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“Nature in the Little Finger Lakes” by Angela Cannon Crothers

Fantastic Fungi

Angela Cannon-Crothers

October 2017

I’m out foraying for turkey tails, but not the kind with feathers. The tails I seek are only 1 to 2 inches across, sometimes less. I find them on fallen logs-usually a multitude that have fissured along the log as if splitting a seam, in a row or two of tail fans. These turkey tails are Trametes versicolor, a fungi.

Fairy cup, earthstar, death angel, troll smör, witch’s butter, dryad’s saddle, dead man’s fingers, bearded tooth, old man of the woods, poison pie ... such names speak more of Halloween and fairy tales than feasts. These names for a group of organisms known almost entirely by scientific Latin names capture the mystique of a kingdom like none other on earth.

The cool and heavy rains of this past summer flared up a kaleidoscope of edible fruiting fungi—mushrooms like chanterelles, black trumpets, and king boletes, to name a few. During the BioBlitz at Cumming Nature Center in July, 34 species of fungi were identified in just one day.

Mushrooms are made up of numerous, miniscule, thin strands of mycelium. What we see emerge from the ground or sides of trees are actually their reproductive, spore-producing structures. The variety of mushrooms (about 30,000 of the 100 million known fungi) are further broken down into phylums (mostly by reproductive types), families, and genus: with and without gills, stems or no stems, jellied, club-shaped, coral, and so forth. But what is even more fascinating than their shapes, colors, aromas, and tastes is what they do.

Fungi like late fall oyster mushrooms (Pleurotus ostreatus) on the side of a moribund poplar tree, or shitake (Lentinula edodes) spawn inoculated into fresh cut oak logs, are primary decomposers termed saprophytic. Such fungi come in to do the initial breaking down of the woody material of the tree. After a couple years, when the logs appear to be fairly well-rotted, secondary decomposers, like the inky cap (Coprinus atramentarius) join forces with other bacteria and microscopic fungi to finish the process of decay. When what once was a tree finally resembles more soil than stump, tertiary decomposers, the true soil-dwelling mushrooms, like species of Agaricus and Mycena, in a complex relationship with other organisms, continue the decomposition process down to the minutest details of nutrient recycling.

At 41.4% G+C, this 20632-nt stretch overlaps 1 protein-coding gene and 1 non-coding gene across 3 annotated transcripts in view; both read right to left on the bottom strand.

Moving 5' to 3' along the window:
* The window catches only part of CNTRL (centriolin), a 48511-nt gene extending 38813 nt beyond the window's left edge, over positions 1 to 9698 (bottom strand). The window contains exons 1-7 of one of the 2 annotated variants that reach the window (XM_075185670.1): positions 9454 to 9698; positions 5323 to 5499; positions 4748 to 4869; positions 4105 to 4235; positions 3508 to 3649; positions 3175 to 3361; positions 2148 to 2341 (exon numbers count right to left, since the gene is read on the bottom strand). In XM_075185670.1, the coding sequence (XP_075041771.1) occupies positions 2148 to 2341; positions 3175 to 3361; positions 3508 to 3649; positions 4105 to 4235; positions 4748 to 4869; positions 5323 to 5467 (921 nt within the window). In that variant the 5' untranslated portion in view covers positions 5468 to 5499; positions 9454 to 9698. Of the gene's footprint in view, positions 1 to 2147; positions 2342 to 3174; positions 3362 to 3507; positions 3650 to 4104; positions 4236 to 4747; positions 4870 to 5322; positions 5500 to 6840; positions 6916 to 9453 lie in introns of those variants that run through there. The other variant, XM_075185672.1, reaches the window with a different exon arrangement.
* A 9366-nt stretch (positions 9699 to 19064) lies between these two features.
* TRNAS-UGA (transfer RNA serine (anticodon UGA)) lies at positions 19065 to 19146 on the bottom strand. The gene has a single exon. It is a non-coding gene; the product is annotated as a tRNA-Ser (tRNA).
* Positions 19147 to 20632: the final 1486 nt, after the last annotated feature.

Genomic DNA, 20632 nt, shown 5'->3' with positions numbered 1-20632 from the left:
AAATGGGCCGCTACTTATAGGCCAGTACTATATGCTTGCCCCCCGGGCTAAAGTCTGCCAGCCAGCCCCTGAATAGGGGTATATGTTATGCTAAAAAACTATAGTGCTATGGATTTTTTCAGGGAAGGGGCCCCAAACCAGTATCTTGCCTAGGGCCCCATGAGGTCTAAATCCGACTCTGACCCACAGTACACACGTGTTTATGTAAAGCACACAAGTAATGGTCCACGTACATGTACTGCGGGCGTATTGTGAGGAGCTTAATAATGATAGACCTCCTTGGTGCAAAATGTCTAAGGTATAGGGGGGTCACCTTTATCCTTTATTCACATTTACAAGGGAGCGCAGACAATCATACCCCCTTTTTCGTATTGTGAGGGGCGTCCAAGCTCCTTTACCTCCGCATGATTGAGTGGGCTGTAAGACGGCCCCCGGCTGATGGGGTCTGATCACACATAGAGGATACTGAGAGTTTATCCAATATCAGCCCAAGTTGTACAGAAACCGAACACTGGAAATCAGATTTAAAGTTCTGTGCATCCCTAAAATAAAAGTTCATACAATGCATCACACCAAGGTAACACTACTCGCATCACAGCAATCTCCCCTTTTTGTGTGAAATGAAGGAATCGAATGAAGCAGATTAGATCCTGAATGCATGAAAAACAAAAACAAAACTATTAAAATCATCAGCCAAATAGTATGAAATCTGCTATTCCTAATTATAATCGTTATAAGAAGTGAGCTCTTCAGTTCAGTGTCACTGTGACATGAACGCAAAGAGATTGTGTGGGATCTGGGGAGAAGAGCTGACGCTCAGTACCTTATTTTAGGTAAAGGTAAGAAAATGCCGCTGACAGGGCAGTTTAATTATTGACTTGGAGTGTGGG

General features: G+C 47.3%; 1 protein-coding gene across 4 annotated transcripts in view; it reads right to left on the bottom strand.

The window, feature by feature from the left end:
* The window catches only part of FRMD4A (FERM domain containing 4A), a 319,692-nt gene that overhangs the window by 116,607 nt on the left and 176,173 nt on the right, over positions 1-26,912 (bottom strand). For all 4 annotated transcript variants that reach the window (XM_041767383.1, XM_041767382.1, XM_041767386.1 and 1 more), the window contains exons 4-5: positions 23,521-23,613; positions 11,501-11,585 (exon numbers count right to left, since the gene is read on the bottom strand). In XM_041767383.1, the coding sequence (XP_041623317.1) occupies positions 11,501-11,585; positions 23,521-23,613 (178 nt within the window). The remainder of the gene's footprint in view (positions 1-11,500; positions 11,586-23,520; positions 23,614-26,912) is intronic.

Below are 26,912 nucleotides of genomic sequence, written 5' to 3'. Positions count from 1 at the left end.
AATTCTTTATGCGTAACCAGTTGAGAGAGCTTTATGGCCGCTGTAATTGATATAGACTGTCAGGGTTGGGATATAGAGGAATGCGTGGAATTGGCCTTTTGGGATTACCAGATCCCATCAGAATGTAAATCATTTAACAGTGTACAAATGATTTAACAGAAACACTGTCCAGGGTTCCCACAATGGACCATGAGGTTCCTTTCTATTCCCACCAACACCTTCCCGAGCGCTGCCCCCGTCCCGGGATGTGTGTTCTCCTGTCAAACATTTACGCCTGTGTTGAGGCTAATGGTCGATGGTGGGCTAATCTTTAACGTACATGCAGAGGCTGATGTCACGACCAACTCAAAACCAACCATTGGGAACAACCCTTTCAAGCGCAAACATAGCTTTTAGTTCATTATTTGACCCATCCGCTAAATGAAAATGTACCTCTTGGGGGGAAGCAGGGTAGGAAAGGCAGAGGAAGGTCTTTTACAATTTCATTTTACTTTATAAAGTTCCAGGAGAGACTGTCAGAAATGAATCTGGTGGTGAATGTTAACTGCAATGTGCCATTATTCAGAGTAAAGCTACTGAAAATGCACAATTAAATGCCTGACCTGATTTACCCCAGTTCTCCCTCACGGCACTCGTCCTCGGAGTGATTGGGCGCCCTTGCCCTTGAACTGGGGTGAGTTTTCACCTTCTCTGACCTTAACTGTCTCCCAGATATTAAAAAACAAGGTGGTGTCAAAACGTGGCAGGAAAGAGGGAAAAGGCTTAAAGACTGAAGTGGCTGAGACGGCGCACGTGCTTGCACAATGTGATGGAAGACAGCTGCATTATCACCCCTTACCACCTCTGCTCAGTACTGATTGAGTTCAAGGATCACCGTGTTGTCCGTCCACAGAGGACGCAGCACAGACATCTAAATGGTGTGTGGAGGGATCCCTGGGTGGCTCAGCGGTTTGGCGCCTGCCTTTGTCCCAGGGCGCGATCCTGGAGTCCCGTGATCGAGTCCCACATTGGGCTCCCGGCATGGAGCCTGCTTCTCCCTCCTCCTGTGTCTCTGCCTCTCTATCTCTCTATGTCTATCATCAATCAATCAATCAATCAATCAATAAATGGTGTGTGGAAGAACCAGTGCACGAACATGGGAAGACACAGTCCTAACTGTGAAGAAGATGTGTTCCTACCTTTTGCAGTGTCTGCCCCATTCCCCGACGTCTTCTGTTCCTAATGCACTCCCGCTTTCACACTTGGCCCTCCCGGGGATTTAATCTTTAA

There are also parasitic mushrooms, something more akin to a pack of wolves sniffing out the weakest members of the forest. (Fungi are more closely related to animals than to plants, by the way.) And there are saprobic fungi, a term that blends different opportunists, like the dead man’s fingers, around my perishing new Juneberry tree (sigh!).

Most impressive are the mycorrhizal mushrooms, often termed “The Wood-Wide Web.” Mycorrhizal mushrooms work in symbiotic partnership with the roots of trees and other plants, forming a network of mutually beneficial nutrient transfers between the trees, even those of different species, providing information on where other nutrients can be found, protecting roots from invading organisms, and doing much, much more. Some of these include boletes, chanterelles, russula, and the legendary truffle.

Fall through November is a great time to go out and get to know some mushrooms. There are colorful turkey tails (Trametes versicolor) for jewelry, papermaking, and medicine, as well as other medicinals, like Ganoderma lucidum and maitake. You may find artist’s conk polypore to sketch a drawing into or dyer’s polypore (Phaleolus schweinitizii). If you are lucky enough you may come across jack-olantern fungi (Omphalotus olearius) whose gills actually glow in the dark.

And if you have a couple of mushroom field guides and clearly understand the processes in which to identify edibles, you may find hen of the woods (Grifola frondosa) below oaks, sulphur shelf (Laetiporus sulphureus) which tastes like chicken (but should never be consumed with alcohol), bearded tooth (Hericium erinaceus) with a taste and texture like seafood, and giant puffball (Calvatia gigantean), which really tastes like nothing at all. Delicacy or deadly, there is much more to explore in the fantastic and colorful world of fungi than edibility. After all, it’s an entire kingdom out there.

Editor’s Note: Angela Cannon Crothers is a naturalist and writer who teaches at Finger Lakes Community College and with The Finger Lakes Museum. Here are some columns that she has written about the Little Finger Lakes. Her columns also appear in the Lake Country Weekender newspaper.

Visit Angela’s website at: Angela Cannon Crothers

Read the Lake Country Weekender at: Lake Country Weekender

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